Historic Moments
  Playing fields reflect evolution of intercollegiate athletics

Northwestern took its first steps into intercollegiate athletics during the term of President Henry Wade Rogers, who served from 1890 to 1900.

Rogers believed that student athletics could improve student health. It could "teach self-mastery, the ability to control one's temper, and to work with others," not to mention suppress that "annoying feature of college life:" the college prank.

In 1895 Rogers joined the presidents of several top Midwestern schools to consider the regulation of college athletics. (A future issue will feature the creation of The Big Ten Conference.) What resulted from that initial meeting was the Presidents' Rules, which included a provision that all games would be contested on grounds owned by one of the participating schools.

While Northwestern did not distinguish itself in intercollegiate competition during the 1890s, a growing interest in the contests focused attention on the need for better playing facilities. Early in the decade, the trustees directed the creation of a field and grandstand, named Sheppard Field in honor of Robert D. Sheppard, University business manager and donor of lumber for the area's fence. It served as the University's primary athletic grounds until 1905, when Northwestern Field opened on Central Street west of Ridge Avenue.

In 1910 Patten Gymnasium rose on the site now occupied by the Technological Institute. The building was considered a hallmark work of architect George W. Maher and vastly improved Northwestern's prospects in athletics. It included an indoor track, a swimming pool, exercise rooms and a baseball practice area. The gym's showcase event came in 1939, only months before it was razed, when it hosted the first NCAA basketball championship. By 1941, a new gym of the same name was constructed on the north campus.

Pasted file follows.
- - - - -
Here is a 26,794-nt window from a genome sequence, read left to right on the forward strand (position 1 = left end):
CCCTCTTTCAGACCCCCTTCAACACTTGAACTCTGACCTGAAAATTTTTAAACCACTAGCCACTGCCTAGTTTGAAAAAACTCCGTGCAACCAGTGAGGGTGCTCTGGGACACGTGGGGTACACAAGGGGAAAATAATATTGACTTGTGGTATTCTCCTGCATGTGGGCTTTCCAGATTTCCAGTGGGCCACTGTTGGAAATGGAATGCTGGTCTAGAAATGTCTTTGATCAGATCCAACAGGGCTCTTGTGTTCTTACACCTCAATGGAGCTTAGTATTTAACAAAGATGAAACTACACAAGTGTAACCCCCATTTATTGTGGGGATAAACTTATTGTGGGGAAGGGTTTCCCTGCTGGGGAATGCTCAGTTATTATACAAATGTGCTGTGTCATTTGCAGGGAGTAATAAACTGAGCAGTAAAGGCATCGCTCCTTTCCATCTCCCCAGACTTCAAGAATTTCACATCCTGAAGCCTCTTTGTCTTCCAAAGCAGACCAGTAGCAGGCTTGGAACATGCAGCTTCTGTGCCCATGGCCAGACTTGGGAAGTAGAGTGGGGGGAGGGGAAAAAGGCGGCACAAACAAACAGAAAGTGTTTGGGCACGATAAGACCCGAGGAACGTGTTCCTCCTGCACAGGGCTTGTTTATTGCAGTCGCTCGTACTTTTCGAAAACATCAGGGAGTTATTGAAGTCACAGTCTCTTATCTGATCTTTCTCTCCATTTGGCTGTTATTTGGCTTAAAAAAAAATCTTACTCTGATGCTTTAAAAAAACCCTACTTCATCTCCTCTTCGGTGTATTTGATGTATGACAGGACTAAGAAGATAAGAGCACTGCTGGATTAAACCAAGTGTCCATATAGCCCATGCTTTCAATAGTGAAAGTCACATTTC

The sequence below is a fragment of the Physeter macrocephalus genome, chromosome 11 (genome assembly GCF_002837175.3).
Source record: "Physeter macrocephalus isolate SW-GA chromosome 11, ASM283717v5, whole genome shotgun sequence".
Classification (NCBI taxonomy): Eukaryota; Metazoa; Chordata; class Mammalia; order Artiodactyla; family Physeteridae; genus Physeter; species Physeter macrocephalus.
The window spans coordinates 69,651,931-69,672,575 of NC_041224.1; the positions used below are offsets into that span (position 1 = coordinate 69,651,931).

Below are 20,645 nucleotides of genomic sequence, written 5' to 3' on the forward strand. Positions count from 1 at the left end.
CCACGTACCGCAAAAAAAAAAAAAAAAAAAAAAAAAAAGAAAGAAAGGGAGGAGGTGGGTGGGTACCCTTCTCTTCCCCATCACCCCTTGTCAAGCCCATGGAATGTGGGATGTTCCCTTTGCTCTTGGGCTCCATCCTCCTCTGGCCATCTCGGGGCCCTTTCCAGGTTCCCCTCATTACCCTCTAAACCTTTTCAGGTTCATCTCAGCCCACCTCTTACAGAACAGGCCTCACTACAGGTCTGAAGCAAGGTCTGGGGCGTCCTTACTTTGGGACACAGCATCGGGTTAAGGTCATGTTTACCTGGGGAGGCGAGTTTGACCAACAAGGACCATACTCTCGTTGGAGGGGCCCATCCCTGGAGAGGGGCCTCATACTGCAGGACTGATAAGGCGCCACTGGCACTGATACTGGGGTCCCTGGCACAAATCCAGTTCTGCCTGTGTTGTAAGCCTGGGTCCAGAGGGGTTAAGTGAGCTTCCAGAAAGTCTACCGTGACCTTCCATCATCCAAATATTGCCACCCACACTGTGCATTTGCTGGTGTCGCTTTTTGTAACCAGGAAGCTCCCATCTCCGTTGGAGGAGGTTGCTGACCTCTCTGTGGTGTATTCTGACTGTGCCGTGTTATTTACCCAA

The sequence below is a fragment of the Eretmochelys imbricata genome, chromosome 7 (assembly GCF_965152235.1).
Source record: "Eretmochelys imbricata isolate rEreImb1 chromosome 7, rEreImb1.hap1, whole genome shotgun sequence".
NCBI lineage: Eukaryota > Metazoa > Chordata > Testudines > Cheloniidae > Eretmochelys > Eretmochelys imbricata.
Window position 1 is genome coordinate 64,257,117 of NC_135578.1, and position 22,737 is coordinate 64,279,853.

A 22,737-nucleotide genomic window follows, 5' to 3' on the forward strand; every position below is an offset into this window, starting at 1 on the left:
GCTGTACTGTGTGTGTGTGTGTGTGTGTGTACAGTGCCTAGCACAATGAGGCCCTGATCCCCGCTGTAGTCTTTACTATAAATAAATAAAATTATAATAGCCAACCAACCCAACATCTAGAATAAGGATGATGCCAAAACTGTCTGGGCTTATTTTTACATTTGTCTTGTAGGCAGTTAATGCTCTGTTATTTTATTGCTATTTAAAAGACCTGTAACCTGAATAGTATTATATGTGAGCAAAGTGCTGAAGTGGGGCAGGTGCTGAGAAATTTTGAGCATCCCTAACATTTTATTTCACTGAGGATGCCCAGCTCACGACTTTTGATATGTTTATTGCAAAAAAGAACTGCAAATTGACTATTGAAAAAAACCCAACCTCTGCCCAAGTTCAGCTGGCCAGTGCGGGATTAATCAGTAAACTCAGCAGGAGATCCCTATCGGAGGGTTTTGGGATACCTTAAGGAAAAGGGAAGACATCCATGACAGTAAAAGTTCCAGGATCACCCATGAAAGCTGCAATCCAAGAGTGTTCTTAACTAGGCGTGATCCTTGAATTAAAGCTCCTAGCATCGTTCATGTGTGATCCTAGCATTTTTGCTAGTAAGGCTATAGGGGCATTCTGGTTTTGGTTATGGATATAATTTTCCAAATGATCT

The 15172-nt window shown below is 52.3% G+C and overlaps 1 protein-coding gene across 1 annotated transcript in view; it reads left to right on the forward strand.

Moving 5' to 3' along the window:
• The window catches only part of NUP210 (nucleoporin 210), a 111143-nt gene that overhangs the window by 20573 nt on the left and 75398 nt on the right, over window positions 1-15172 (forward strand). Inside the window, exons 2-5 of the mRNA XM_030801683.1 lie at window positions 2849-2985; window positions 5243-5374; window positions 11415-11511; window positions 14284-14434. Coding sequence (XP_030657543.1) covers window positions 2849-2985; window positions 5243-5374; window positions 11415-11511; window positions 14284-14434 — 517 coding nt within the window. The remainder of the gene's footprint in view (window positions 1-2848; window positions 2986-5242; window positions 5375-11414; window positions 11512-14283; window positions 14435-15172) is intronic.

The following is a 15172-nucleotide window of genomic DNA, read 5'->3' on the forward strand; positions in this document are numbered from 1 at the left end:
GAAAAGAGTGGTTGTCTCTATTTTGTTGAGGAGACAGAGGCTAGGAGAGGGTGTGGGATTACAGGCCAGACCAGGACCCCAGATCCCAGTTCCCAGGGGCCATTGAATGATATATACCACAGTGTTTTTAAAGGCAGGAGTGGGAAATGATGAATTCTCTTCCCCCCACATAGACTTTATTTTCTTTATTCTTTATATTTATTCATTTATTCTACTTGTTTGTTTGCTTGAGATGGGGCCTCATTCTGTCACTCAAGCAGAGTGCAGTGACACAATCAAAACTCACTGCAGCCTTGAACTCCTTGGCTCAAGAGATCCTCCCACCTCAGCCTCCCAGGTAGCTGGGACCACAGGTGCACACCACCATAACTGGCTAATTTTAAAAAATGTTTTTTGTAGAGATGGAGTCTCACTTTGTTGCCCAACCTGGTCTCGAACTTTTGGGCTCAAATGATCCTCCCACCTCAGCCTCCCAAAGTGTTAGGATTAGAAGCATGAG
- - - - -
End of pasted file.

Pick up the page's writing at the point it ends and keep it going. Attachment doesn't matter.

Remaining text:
Upon taking office in 1920, President Walter Dill Scott made the construction of an outdoor stadium a top priority. At the urging of Business Manager William A. Dyche, the trustees appointed a committee to plan the new facility. Dyche Stadium was completed in 1926 and named in honor of Dyche for his part in promoting the project.

One of the key gifts of the University's Centennial Campaign of the 1950s came from Foster G. McGaw, founder of American Hospital Supply, with whom President Roscoe Miller had developed a warm relationship. The two often discussed the University's most pressing needs, including a top-notch gymnasium to replace the old Patten Gymnasium. For a little more than a decade, Northwestern's basketball team had been forced to play its home games at Evanston High School, a practice that ran counter to the earlier provision of the President's Rules. However, in 1953, McGaw Memorial Hall opened and provided not only a first-class home for basketball, but also a venue for major convocations as the Chicago area's largest auditorium north of the Loop.

In 1956, Northwestern hosted its second NCAA basketball championship there. In 1983, the University completed a dramatic interior renovation that included the creation of Welsh-Ryan Arena, the current home for men's and women's basketball and high profile events such as commencement ceremonies and rock concerts.

Over the last half-century, as interest in intercollegiate athletics reached new heights, demands have intensified on the student-athlete. Northwestern has kept pace by adding facilities designed to enhance training, practice and sports medicine. The Byron S. Coon Strength and Conditioning Center and Trienens Hall, an indoor practice facility, sit at the north end of the recently renovated football stadium, renamed Ryan Field to honor the support of the family of current Board Chairman Patrick G. Ryan. The centerpiece of the Campaign for Athletic Excellence, Ryan Field features a three-tiered press box with luxury seating and the state-of-the-art Buehler Sports Medicine Center.

Northwestern's pursuit of athletic excellence continues into the new century. An indoor tennis center is currently on the construction drawing board. The Combe Tennis Center, eventual home to the men's and women's tennis teams, will include six courts, locker rooms, training facilities and spectator seating.

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